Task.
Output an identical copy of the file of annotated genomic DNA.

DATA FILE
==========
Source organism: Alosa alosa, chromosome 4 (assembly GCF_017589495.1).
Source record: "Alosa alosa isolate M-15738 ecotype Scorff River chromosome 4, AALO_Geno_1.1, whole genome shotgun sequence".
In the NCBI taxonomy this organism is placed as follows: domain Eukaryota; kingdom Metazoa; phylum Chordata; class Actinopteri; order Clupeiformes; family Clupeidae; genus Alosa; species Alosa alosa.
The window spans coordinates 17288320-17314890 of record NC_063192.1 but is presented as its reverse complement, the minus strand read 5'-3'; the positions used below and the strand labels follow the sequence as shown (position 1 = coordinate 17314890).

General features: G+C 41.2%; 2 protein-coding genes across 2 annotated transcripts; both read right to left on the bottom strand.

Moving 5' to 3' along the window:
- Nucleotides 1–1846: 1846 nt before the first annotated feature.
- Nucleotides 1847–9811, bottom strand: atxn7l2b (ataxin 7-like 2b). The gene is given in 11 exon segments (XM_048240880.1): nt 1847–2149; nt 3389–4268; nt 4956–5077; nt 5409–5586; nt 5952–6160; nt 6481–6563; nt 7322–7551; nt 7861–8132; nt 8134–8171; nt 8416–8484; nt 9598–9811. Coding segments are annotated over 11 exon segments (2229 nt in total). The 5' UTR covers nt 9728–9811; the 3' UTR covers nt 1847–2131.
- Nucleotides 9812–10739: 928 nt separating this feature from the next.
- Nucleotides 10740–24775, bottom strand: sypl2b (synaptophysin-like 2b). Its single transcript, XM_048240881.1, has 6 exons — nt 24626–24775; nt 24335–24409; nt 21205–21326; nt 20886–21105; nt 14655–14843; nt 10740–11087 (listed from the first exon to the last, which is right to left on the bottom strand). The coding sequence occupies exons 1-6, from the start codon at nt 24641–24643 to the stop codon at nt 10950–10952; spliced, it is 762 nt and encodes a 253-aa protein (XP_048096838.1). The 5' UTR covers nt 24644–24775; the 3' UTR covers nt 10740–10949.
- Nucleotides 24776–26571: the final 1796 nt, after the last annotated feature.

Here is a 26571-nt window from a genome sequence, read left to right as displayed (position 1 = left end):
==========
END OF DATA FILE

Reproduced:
Source organism: Alosa alosa, chromosome 4 (assembly GCF_017589495.1).
Source record: "Alosa alosa isolate M-15738 ecotype Scorff River chromosome 4, AALO_Geno_1.1, whole genome shotgun sequence".
In the NCBI taxonomy this organism is placed as follows: domain Eukaryota; kingdom Metazoa; phylum Chordata; class Actinopteri; order Clupeiformes; family Clupeidae; genus Alosa; species Alosa alosa.
The window spans coordinates 17288320-17314890 of record NC_063192.1 but is presented as its reverse complement, the minus strand read 5'-3'; the positions used below and the strand labels follow the sequence as shown (position 1 = coordinate 17314890).

General features: G+C 41.2%; 2 protein-coding genes across 2 annotated transcripts; both read right to left on the bottom strand.

Moving 5' to 3' along the window:
- Nucleotides 1–1846: 1846 nt before the first annotated feature.
- Nucleotides 1847–9811, bottom strand: atxn7l2b (ataxin 7-like 2b). The gene is given in 11 exon segments (XM_048240880.1): nt 1847–2149; nt 3389–4268; nt 4956–5077; nt 5409–5586; nt 5952–6160; nt 6481–6563; nt 7322–7551; nt 7861–8132; nt 8134–8171; nt 8416–8484; nt 9598–9811. Coding segments are annotated over 11 exon segments (2229 nt in total). The 5' UTR covers nt 9728–9811; the 3' UTR covers nt 1847–2131.
- Nucleotides 9812–10739: 928 nt separating this feature from the next.
- Nucleotides 10740–24775, bottom strand: sypl2b (synaptophysin-like 2b). Its single transcript, XM_048240881.1, has 6 exons — nt 24626–24775; nt 24335–24409; nt 21205–21326; nt 20886–21105; nt 14655–14843; nt 10740–11087 (listed from the first exon to the last, which is right to left on the bottom strand). The coding sequence occupies exons 1-6, from the start codon at nt 24641–24643 to the stop codon at nt 10950–10952; spliced, it is 762 nt and encodes a 253-aa protein (XP_048096838.1). The 5' UTR covers nt 24644–24775; the 3' UTR covers nt 10740–10949.
- Nucleotides 24776–26571: the final 1796 nt, after the last annotated feature.

Here is a 26571-nt window from a genome sequence, read left to right as displayed (position 1 = left end):